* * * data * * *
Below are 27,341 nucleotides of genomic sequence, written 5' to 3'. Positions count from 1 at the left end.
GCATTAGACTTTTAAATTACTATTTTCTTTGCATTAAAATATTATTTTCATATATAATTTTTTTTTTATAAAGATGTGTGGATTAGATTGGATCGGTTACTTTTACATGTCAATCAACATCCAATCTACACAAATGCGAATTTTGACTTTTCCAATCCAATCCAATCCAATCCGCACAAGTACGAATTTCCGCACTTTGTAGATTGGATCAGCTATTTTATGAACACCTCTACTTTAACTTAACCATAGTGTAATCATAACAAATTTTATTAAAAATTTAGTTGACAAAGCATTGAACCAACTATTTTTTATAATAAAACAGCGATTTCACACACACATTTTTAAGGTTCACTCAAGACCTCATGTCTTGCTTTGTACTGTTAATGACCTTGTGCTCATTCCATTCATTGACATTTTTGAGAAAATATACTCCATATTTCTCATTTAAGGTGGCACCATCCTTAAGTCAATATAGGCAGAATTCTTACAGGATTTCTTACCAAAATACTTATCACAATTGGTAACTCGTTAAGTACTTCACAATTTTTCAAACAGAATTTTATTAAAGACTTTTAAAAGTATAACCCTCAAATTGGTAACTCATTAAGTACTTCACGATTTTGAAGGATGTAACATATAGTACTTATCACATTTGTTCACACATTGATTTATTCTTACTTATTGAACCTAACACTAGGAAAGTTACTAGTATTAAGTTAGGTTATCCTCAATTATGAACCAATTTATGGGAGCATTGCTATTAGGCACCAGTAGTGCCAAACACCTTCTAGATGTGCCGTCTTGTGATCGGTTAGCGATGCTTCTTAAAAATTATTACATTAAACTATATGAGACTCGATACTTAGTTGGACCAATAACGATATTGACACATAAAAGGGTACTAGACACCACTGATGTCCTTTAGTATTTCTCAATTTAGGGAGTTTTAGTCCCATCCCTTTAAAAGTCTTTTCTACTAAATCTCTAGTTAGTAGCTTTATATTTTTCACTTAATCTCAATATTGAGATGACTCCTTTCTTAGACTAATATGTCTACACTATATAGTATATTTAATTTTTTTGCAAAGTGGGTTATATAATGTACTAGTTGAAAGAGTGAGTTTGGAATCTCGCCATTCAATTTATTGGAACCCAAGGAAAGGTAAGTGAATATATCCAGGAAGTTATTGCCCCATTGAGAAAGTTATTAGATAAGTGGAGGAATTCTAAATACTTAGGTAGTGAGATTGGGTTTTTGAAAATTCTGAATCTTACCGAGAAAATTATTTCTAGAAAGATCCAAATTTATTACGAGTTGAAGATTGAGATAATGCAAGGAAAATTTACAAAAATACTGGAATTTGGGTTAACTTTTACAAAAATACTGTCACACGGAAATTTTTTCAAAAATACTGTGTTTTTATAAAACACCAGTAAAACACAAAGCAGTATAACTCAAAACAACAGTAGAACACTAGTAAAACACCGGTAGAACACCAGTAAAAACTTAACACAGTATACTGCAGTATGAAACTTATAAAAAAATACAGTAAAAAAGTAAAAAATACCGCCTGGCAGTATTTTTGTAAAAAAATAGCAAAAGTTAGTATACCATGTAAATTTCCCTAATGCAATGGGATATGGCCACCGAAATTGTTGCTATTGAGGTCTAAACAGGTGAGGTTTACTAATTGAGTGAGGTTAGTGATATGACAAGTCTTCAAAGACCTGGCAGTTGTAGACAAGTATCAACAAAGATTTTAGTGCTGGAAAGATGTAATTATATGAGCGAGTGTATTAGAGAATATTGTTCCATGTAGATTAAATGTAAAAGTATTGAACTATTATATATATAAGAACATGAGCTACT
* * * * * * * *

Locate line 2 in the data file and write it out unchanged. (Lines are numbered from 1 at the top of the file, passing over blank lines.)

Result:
GCATTAGACTTTTAAATTACTATTTTCTTTGCATTAAAATATTATTTTCATATATAATTTTTTTTTTATAAAGATGTGTGGATTAGATTGGATCGGTTACTTTTACATGTCAATCAACATCCAATCTACACAAATGCGAATTTTGACTTTTCCAATCCAATCCAATCCAATCCGCACAAGTACGAATTTCCGCACTTTGTAGATTGGATCAGCTATTTTATGAACACCTCTACTTTAACTTAACCATAGTGTAATCATAACAAATTTTATTAAAAATTTAGTTGACAAAGCATTGAACCAACTATTTTTTATAATAAAACAGCGATTTCACACACACATTTTTAAGGTTCACTCAAGACCTCATGTCTTGCTTTGTACTGTTAATGACCTTGTGCTCATTCCATTCATTGACATTTTTGAGAAAATATACTCCATATTTCTCATTTAAGGTGGCACCATCCTTAAGTCAATATAGGCAGAATTCTTACAGGATTTCTTACCAAAATACTTATCACAATTGGTAACTCGTTAAGTACTTCACAATTTTTCAAACAGAATTTTATTAAAGACTTTTAAAAGTATAACCCTCAAATTGGTAACTCATTAAGTACTTCACGATTTTGAAGGATGTAACATATAGTACTTATCACATTTGTTCACACATTGATTTATTCTTACTTATTGAACCTAACACTAGGAAAGTTACTAGTATTAAGTTAGGTTATCCTCAATTATGAACCAATTTATGGGAGCATTGCTATTAGGCACCAGTAGTGCCAAACACCTTCTAGATGTGCCGTCTTGTGATCGGTTAGCGATGCTTCTTAAAAATTATTACATTAAACTATATGAGACTCGATACTTAGTTGGACCAATAACGATATTGACACATAAAAGGGTACTAGACACCACTGATGTCCTTTAGTATTTCTCAATTTAGGGAGTTTTAGTCCCATCCCTTTAAAAGTCTTTTCTACTAAATCTCTAGTTAGTAGCTTTATATTTTTCACTTAATCTCAATATTGAGATGACTCCTTTCTTAGACTAATATGTCTACACTATATAGTATATTTAATTTTTTTGCAAAGTGGGTTATATAATGTACTAGTTGAAAGAGTGAGTTTGGAATCTCGCCATTCAATTTATTGGAACCCAAGGAAAGGTAAGTGAATATATCCAGGAAGTTATTGCCCCATTGAGAAAGTTATTAGATAAGTGGAGGAATTCTAAATACTTAGGTAGTGAGATTGGGTTTTTGAAAATTCTGAATCTTACCGAGAAAATTATTTCTAGAAAGATCCAAATTTATTACGAGTTGAAGATTGAGATAATGCAAGGAAAATTTACAAAAATACTGGAATTTGGGTTAACTTTTACAAAAATACTGTCACACGGAAATTTTTTCAAAAATACTGTGTTTTTATAAAACACCAGTAAAACACAAAGCAGTATAACTCAAAACAACAGTAGAACACTAGTAAAACACCGGTAGAACACCAGTAAAAACTTAACACAGTATACTGCAGTATGAAACTTATAAAAAAATACAGTAAAAAAGTAAAAAATACCGCCTGGCAGTATTTTTGTAAAAAAATAGCAAAAGTTAGTATACCATGTAAATTTCCCTAATGCAATGGGATATGGCCACCGAAATTGTTGCTATTGAGGTCTAAACAGGTGAGGTTTACTAATTGAGTGAGGTTAGTGATATGACAAGTCTTCAAAGACCTGGCAGTTGTAGACAAGTATCAACAAAGATTTTAGTGCTGGAAAGATGTAATTATATGAGCGAGTGTATTAGAGAATATTGTTCCATGTAGATTAAATGTAAAAGTATTGAACTATTATATATATAAGAACATGAGCTACT